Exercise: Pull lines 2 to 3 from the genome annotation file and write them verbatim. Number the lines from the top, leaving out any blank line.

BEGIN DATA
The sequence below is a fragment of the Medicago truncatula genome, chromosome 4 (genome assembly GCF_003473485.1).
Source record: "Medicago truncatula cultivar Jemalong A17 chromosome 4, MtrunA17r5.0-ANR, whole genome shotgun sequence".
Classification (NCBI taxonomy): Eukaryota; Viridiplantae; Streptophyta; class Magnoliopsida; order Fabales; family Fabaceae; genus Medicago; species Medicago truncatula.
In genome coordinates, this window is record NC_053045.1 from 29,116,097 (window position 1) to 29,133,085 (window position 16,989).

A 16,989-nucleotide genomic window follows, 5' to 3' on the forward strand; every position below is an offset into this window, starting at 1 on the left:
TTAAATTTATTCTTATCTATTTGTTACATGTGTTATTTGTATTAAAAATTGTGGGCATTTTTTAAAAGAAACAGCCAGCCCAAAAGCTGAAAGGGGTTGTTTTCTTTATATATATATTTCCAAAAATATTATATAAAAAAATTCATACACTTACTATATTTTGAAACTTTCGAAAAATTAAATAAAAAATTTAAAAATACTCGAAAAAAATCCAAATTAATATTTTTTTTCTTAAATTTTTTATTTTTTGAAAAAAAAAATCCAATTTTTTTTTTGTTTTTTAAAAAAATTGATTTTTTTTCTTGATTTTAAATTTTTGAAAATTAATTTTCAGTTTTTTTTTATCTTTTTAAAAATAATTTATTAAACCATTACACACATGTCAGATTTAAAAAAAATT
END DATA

Source record: "Medicago truncatula cultivar Jemalong A17 chromosome 4, MtrunA17r5.0-ANR, whole genome shotgun sequence".
Classification (NCBI taxonomy): Eukaryota; Viridiplantae; Streptophyta; class Magnoliopsida; order Fabales; family Fabaceae; genus Medicago; species Medicago truncatula.